The "Professor Dancealot" video focuses on the fact that students must get involved in order to fully learn an idea and also that straight lecturing will not keep students interested. The author of the makes this point by the students being fussed at when they try to do the moves that the professor is demonstrating and that they look completely bored during the lectures. By the time the final came, because of the way the professor taught, the students did not know what to do when it came time to actually do the dances. I agree with the conclusion. If you want someone to know the book knowledge of an idea alone, then straight lecture will get it. However, if you want to students to have an applicable knowledge of an idea, they must get hands on or they will not be able to perform.
Above: Students interacting in a hands-on activity.
Link to photo source: New Bureau from the University of Missouri
The ideas presented in "Teaching in the 21st Century" video are very well thought out and good ideas. According to Roberts, teachers have to provide more than just facts because students can find facts anywhere. Resources such as social media can be very resourceful for the modern student. Teachers are not the main source of information, they are the "filter" is how Roberts phrased it. The teachers must ask students questions that they cannot find the answer on page X in the textbook from the index. Let them use any source for their information. Make them use technology instead of just books. Students must be engaged with relevant and challenging information. The teacher must take the first action to make this work, though. The teacher must do his or her homework to know what is out there. Then he or she has to incorporate 21st century ideas and collaborate, not just as students, but as teachers with other teachers to find out what works.
I agree with Roberts, books are useful, but we now have a world of information at our fingertips if we just look. Teachers have to use both books and technology in their lessons. This will affect me as an educator because when making a lesson plan, I cannot just sit down with the book and plan straight from there. I have to find other sources outside the book, sources that will get students linked together with each other and others around the world when they find information. I will also have to make sure students know that Google is not the only way to gain information about things when looking up ideas that they do not know.
I think the video the "Networked Student" has very good points. I also think that the idea is great, but I do not know how effective that would be. It would possibly work out that way in an advanced level class, but in the non-advanced classes, only one in a few would put in that much effort. When the question, "Why does he even need a teacher?" is asked, the narrator never even mentions that the teacher would be the one making all this happen. Without the teacher pushing the student, he or she would not participate in learning through networking. I simply believe it would not happen if there were not a grade attached to it and a teacher nagging behind him.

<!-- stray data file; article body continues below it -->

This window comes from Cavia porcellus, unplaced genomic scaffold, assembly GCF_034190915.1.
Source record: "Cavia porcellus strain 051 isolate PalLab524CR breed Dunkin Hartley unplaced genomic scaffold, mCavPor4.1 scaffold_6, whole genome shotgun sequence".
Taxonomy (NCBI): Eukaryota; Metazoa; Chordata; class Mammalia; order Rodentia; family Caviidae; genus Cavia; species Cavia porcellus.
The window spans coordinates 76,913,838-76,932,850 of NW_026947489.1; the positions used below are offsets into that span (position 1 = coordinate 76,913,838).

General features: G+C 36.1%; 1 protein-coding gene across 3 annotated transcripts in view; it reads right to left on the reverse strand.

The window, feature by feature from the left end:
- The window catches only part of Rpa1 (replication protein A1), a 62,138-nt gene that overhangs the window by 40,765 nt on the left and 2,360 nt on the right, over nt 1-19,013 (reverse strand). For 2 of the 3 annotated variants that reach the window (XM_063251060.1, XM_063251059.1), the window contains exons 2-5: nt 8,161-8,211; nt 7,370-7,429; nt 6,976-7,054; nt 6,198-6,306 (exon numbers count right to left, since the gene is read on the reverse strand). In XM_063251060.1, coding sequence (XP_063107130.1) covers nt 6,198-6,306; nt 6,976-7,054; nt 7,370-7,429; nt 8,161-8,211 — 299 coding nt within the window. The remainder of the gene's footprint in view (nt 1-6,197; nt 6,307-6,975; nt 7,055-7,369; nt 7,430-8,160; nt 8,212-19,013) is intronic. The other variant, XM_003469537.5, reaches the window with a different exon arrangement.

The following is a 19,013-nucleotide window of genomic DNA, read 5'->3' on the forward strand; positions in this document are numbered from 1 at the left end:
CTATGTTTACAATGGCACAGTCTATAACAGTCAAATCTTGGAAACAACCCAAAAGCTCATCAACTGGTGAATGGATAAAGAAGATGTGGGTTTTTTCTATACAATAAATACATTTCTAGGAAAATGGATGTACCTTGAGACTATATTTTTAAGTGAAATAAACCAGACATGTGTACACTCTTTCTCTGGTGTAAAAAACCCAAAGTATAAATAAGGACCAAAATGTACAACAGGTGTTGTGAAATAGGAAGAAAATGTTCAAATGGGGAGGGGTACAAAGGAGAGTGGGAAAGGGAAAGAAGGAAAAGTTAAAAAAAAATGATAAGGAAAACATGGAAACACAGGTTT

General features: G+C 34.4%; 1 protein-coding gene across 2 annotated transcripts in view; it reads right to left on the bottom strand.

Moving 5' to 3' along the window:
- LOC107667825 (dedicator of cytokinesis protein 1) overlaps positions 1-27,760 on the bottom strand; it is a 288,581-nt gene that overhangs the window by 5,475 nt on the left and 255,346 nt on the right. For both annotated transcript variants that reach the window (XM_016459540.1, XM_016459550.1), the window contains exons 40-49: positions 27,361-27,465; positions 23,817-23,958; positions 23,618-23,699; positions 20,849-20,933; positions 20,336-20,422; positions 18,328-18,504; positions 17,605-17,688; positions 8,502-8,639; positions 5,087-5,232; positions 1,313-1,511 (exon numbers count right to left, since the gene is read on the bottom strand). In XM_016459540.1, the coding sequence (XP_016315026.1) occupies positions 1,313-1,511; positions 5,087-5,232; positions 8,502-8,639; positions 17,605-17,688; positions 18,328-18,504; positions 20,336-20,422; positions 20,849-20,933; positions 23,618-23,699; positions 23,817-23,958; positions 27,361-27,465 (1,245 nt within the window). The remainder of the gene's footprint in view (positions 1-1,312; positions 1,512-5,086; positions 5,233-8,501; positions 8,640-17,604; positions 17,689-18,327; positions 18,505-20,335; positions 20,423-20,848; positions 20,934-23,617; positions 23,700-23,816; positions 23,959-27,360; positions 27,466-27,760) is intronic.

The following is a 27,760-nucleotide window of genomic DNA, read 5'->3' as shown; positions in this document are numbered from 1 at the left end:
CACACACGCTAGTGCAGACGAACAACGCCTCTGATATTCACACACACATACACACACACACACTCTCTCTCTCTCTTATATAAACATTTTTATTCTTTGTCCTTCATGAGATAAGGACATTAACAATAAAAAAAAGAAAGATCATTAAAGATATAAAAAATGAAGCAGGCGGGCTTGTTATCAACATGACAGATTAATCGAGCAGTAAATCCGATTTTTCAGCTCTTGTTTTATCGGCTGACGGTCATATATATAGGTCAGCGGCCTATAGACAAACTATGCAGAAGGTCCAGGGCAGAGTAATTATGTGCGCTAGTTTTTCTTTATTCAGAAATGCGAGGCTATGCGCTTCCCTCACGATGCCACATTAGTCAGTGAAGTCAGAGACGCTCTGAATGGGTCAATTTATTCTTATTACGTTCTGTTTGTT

In addition to that, it is being assumed that the student is even finding accurate, up to date information. I have done projects like that before and I found it just as effective as the burp-back learning. It did not stick with me. Would you want a doctor who did a project like that with some incorrect information because it came from a poor source or it was out of date. Also, he would not know the same things as the other doctors because he did not happen to come across the same things. So you would have a doctor who would not know about whatever illness you have because he never learned about it and the teacher could not test his or her students on something that they could not have been expected to just happen to come across themselves.
I am a big proponent of lecture teaching, but not just straight up "bore-the-kids-out-of-their-mind" lecture. I am a strong believer in teaching a hands-on, student involved lecture that involves their senses, but involves something that they can be tested on. I believe some of what the "Networked Student" did should be in the classroom. However, if that is all the students did, then the next year when the student moves on to the next grade it cannot be assumed that the student knows what you want him to because there was nothing standardized from the year before.
In the "Harness Your Students' Digital Smart" video she says you will leave students behind if you are just paper and pencil type teacher. That is hand in hand with any way of teaching if you just purely teach that one way. Students all have their different strengths and weakness and if the teacher just teaches that one way, no matter if it is paper and pencil or strictly like what was mentioned in the video, someone will not have that strength and will fall behind. Due to their falling behind the student will be considered dumb or at the very least will feel dumb. This will cause the student be less inclined to try hard because they now have the mindset that "I am dumb and I cannot learn like this, so I will not try."